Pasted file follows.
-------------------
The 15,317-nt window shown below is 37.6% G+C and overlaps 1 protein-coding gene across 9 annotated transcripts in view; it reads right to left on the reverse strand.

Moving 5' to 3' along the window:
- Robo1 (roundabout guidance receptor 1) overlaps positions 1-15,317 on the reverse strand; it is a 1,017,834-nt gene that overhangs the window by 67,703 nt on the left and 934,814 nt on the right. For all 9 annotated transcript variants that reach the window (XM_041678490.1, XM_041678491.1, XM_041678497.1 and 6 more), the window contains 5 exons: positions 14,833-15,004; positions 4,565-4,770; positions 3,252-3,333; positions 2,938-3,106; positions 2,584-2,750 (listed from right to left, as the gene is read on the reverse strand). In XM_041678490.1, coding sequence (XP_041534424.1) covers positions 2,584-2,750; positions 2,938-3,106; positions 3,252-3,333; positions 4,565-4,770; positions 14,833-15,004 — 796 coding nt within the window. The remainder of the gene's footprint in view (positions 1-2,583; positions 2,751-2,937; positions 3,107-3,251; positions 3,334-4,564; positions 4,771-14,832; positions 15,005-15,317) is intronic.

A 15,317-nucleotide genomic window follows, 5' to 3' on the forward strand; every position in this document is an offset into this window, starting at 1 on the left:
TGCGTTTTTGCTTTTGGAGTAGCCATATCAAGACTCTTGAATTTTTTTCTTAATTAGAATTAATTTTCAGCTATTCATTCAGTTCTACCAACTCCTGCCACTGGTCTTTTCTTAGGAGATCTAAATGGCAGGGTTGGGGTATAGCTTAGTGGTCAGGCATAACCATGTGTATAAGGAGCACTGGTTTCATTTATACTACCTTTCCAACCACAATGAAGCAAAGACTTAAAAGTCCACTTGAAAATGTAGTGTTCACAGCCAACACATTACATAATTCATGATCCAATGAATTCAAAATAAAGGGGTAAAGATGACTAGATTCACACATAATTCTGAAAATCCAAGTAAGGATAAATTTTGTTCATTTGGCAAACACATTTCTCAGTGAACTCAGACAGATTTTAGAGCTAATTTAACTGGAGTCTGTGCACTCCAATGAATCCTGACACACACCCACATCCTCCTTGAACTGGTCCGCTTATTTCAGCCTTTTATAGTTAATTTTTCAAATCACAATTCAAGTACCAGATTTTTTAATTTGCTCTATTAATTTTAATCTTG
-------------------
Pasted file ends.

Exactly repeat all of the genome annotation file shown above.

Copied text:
The 15,317-nt window shown below is 37.6% G+C and overlaps 1 protein-coding gene across 9 annotated transcripts in view; it reads right to left on the reverse strand.

Moving 5' to 3' along the window:
- Robo1 (roundabout guidance receptor 1) overlaps positions 1-15,317 on the reverse strand; it is a 1,017,834-nt gene that overhangs the window by 67,703 nt on the left and 934,814 nt on the right. For all 9 annotated transcript variants that reach the window (XM_041678490.1, XM_041678491.1, XM_041678497.1 and 6 more), the window contains 5 exons: positions 14,833-15,004; positions 4,565-4,770; positions 3,252-3,333; positions 2,938-3,106; positions 2,584-2,750 (listed from right to left, as the gene is read on the reverse strand). In XM_041678490.1, coding sequence (XP_041534424.1) covers positions 2,584-2,750; positions 2,938-3,106; positions 3,252-3,333; positions 4,565-4,770; positions 14,833-15,004 — 796 coding nt within the window. The remainder of the gene's footprint in view (positions 1-2,583; positions 2,751-2,937; positions 3,107-3,251; positions 3,334-4,564; positions 4,771-14,832; positions 15,005-15,317) is intronic.

A 15,317-nucleotide genomic window follows, 5' to 3' on the forward strand; every position in this document is an offset into this window, starting at 1 on the left:
TGCGTTTTTGCTTTTGGAGTAGCCATATCAAGACTCTTGAATTTTTTTCTTAATTAGAATTAATTTTCAGCTATTCATTCAGTTCTACCAACTCCTGCCACTGGTCTTTTCTTAGGAGATCTAAATGGCAGGGTTGGGGTATAGCTTAGTGGTCAGGCATAACCATGTGTATAAGGAGCACTGGTTTCATTTATACTACCTTTCCAACCACAATGAAGCAAAGACTTAAAAGTCCACTTGAAAATGTAGTGTTCACAGCCAACACATTACATAATTCATGATCCAATGAATTCAAAATAAAGGGGTAAAGATGACTAGATTCACACATAATTCTGAAAATCCAAGTAAGGATAAATTTTGTTCATTTGGCAAACACATTTCTCAGTGAACTCAGACAGATTTTAGAGCTAATTTAACTGGAGTCTGTGCACTCCAATGAATCCTGACACACACCCACATCCTCCTTGAACTGGTCCGCTTATTTCAGCCTTTTATAGTTAATTTTTCAAATCACAATTCAAGTACCAGATTTTTTAATTTGCTCTATTAATTTTAATCTTG